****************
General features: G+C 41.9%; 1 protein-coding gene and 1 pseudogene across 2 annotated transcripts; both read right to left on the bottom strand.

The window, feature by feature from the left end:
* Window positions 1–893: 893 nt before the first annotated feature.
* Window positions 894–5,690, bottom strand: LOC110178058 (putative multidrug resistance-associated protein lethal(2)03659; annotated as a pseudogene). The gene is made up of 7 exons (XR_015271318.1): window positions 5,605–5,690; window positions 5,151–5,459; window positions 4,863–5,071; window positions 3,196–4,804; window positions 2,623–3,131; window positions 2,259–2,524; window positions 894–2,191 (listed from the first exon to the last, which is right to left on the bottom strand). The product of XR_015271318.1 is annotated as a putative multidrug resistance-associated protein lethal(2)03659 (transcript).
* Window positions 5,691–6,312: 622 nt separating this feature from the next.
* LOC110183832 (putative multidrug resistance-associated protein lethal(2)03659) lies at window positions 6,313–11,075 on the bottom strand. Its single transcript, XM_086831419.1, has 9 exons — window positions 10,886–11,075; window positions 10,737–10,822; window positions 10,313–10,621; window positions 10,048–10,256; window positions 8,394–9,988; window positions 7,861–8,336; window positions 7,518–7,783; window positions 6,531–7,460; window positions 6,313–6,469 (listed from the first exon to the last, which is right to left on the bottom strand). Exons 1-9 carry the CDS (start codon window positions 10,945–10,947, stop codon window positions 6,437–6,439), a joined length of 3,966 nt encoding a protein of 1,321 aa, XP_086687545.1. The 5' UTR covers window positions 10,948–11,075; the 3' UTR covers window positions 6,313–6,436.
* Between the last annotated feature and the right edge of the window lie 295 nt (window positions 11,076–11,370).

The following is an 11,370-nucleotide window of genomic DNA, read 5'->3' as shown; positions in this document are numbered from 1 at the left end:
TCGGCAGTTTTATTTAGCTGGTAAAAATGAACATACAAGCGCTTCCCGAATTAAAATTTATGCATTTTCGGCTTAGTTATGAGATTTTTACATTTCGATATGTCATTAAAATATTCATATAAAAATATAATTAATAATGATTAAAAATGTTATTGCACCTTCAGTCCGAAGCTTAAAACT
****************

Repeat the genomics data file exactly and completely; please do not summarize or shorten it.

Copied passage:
General features: G+C 41.9%; 1 protein-coding gene and 1 pseudogene across 2 annotated transcripts; both read right to left on the bottom strand.

The window, feature by feature from the left end:
* Window positions 1–893: 893 nt before the first annotated feature.
* Window positions 894–5,690, bottom strand: LOC110178058 (putative multidrug resistance-associated protein lethal(2)03659; annotated as a pseudogene). The gene is made up of 7 exons (XR_015271318.1): window positions 5,605–5,690; window positions 5,151–5,459; window positions 4,863–5,071; window positions 3,196–4,804; window positions 2,623–3,131; window positions 2,259–2,524; window positions 894–2,191 (listed from the first exon to the last, which is right to left on the bottom strand). The product of XR_015271318.1 is annotated as a putative multidrug resistance-associated protein lethal(2)03659 (transcript).
* Window positions 5,691–6,312: 622 nt separating this feature from the next.
* LOC110183832 (putative multidrug resistance-associated protein lethal(2)03659) lies at window positions 6,313–11,075 on the bottom strand. Its single transcript, XM_086831419.1, has 9 exons — window positions 10,886–11,075; window positions 10,737–10,822; window positions 10,313–10,621; window positions 10,048–10,256; window positions 8,394–9,988; window positions 7,861–8,336; window positions 7,518–7,783; window positions 6,531–7,460; window positions 6,313–6,469 (listed from the first exon to the last, which is right to left on the bottom strand). Exons 1-9 carry the CDS (start codon window positions 10,945–10,947, stop codon window positions 6,437–6,439), a joined length of 3,966 nt encoding a protein of 1,321 aa, XP_086687545.1. The 5' UTR covers window positions 10,948–11,075; the 3' UTR covers window positions 6,313–6,436.
* Between the last annotated feature and the right edge of the window lie 295 nt (window positions 11,076–11,370).

The following is an 11,370-nucleotide window of genomic DNA, read 5'->3' as shown; positions in this document are numbered from 1 at the left end:
TCGGCAGTTTTATTTAGCTGGTAAAAATGAACATACAAGCGCTTCCCGAATTAAAATTTATGCATTTTCGGCTTAGTTATGAGATTTTTACATTTCGATATGTCATTAAAATATTCATATAAAAATATAATTAATAATGATTAAAAATGTTATTGCACCTTCAGTCCGAAGCTTAAAACT